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No Time to Lose: Getting More from HIV Prevention the cost-effectiveness of needle exchange is estimated to range from $3,000 to $50,000 per HIV infection prevented (Kaplan, 1995; Kahn, 1998), figures that are competitive with the cost-effectiveness of zidovudine for preventing perinatal transmission. However, needle exchange programs are not widely employed due to syringe prescription laws in some states and the prohibition against using federal funds to support such programs (See Chapter 7 for a discussion of needle exchange policies). These examples illustrate how the federal government has promoted certain interventions and avoided others. In certain areas, large sums of money have been spent to prevent a small incremental number of infections; in other areas, federal policy prohibits federal sponsorship of certain interventions that have been proven effective in preventing a substantially larger number of infections. Together, these decisions imply a very wide range of implicit valuations regarding the monetary value of preventing an HIV infection. These decisions suggest, for example, that society implicitly values preventing a transfusion-related infection 150 times more ($7.5 million per infection averted) than preventing a drug-related infection through needle exchange ($50,000 per infection averted). While some variation in these values is to be reasonably expected,6 it is difficult to reconcile a difference of such magnitude. USING EPIDEMIC IMPACT AS A MEASURE OF SUCCESS In the examples above, data exist to make reasonably accurate estimates of both the impact of the intervention on new HIV infections, or the “epidemic impact,” and the cost of each new infection averted. Such clear evidence rarely is available. The Committee reviewed numerous studies evaluating HIV prevention interventions. Many of the studies conclude that “prevention works”—and, in the immediate frame of reference of the intervention, they may be correct. The great majority of such studies present comparisons of self-reported HIV risk behaviors among those participating in an HIV prevention intervention before and after the intervention was launched, and often in comparison with individuals who did 6 The Committee acknowledges that some people may place a higher value on preventing an infection through the blood supply than through needle exchange, for several reasons. Factors that could contribute to this higher valuation might include perceptions about lack of control over transfusion-related infections, the additional benefits of preventing hepatitis and other blood-borne illnesses through transfusion, or maintaining public confidence in the blood supply. Without attempting to pin down a precise valuation for preventing infections through transfusion versus needle sharing, however, the Committee questions whether the implicit difference in values is reasonable.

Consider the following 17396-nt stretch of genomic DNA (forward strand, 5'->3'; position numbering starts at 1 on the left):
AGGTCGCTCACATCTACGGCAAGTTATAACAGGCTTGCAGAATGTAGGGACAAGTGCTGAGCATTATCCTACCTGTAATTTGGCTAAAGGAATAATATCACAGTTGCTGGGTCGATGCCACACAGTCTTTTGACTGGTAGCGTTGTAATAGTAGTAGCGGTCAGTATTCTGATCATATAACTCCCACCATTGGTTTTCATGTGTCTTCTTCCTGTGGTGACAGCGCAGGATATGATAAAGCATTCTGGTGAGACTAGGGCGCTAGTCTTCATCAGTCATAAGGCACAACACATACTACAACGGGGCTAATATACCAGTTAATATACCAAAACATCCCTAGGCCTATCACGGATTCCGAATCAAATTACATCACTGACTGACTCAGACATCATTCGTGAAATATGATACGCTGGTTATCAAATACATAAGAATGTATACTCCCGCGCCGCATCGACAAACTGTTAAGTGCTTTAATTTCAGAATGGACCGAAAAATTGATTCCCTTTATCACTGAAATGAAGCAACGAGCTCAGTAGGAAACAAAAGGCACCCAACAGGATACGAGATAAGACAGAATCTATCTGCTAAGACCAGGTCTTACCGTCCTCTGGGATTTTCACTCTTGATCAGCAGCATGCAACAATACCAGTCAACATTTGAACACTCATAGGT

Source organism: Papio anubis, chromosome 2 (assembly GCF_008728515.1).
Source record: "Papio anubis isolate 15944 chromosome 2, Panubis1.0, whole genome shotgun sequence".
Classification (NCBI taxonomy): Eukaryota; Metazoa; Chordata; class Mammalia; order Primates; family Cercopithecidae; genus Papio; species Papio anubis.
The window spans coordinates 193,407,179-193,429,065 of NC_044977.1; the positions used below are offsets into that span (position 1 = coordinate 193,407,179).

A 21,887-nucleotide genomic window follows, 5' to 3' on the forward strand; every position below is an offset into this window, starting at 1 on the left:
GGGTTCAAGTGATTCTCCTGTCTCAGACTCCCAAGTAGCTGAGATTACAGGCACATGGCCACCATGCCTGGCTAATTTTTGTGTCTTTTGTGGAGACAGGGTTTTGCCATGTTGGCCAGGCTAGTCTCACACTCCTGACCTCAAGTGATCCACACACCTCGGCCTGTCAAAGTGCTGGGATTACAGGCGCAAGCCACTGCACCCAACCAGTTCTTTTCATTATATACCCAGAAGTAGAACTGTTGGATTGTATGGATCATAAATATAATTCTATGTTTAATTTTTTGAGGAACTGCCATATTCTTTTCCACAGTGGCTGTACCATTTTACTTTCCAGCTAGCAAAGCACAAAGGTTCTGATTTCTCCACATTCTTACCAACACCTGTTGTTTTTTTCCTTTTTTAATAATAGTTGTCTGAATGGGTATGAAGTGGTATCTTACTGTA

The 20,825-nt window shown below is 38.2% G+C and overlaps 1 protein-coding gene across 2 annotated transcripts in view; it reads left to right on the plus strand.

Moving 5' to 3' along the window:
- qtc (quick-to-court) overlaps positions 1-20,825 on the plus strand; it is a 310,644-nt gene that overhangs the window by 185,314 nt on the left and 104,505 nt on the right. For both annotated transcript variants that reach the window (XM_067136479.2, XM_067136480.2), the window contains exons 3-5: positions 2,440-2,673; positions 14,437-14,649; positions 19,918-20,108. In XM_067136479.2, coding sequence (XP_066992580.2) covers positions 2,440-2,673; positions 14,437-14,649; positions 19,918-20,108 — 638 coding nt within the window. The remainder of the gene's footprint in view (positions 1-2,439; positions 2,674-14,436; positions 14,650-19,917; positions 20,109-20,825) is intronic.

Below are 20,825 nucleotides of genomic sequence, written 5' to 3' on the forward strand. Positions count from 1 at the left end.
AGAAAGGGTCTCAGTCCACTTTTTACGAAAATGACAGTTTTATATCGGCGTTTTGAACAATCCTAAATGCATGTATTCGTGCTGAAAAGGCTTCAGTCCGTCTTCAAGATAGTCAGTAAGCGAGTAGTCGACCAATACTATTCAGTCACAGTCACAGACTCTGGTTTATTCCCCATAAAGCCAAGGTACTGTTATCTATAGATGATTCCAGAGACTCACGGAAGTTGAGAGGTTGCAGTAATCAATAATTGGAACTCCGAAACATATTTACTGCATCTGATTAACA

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No Time to Lose: Getting More from HIV Prevention not receive the intervention. Typically, interventions are deemed successful if there are statistically significant changes in self-reported behaviors in the appropriate direction. For example, in an intervention designed to get men to use condoms during sex, if the average number of times men use condoms increases beyond what chance fluctuations would predict, then the intervention is viewed as a success. Likewise, if injection drug users participating in an intervention report that they are sharing needles less often, then this is taken as evidence that “prevention works.” The intent here is not to review the difficulties inherent in the study of HIV risk behaviors (see NRC, 1991, for such a review). Rather, the Committee wishes to point out that, even if the reported social and behavioral data in HIV prevention studies are completely accurate, it remains difficult to decide what the results really mean in terms of HIV prevention. The basic question is: how many HIV infections can be averted through the deployment of alternative prevention interventions? Consider the example of a prevention intervention that induces men to increase from 10 percent to 20 percent the rate at which they use condoms during receptive anal intercourse—a doubling of condom use. Assuming that the frequency with which these men practice such intercourse remains unchanged, the intervention would have doubled the number of protected acts of anal intercourse. This seems like strong evidence in favor of the intervention. However, from the standpoint of averting HIV infections, 90 percent of all acts of anal intercourse were unprotected before the intervention while, following the intervention, 80 percent of all such acts were unprotected. Basic principles of epidemiology suggest that the incidence of new HIV infections among receptive partners will be proportional to both HIV prevalence among insertive partners and the rate of unprotected anal intercourse (Anderson and May, 1991; Kahn, 1996). Since HIV prevalence would not change over a short time period, the relative reduction in HIV incidence is on the order of the relative reduction in the rate of unprotected anal intercourse, which equals 11 percent. Thus, a doubling of condom use in this example would lead only to an 11 percent reduction in HIV incidence. This illustrates the point that, in considering the effectiveness of HIV prevention interventions for purposes of allocating funds, it is important to assess the potential benefits of prevention in terms of epidemic impact and not merely the effectiveness of the intervention in achieving its immediate objectives. A program that achieves statistically significant social and behavioral changes still may not avert large numbers of new infections. The challenge facing those who allocate prevention resources is to choose among competing interventions in different locations and to make decisions about levels of funding. Ideally, decision makers would assess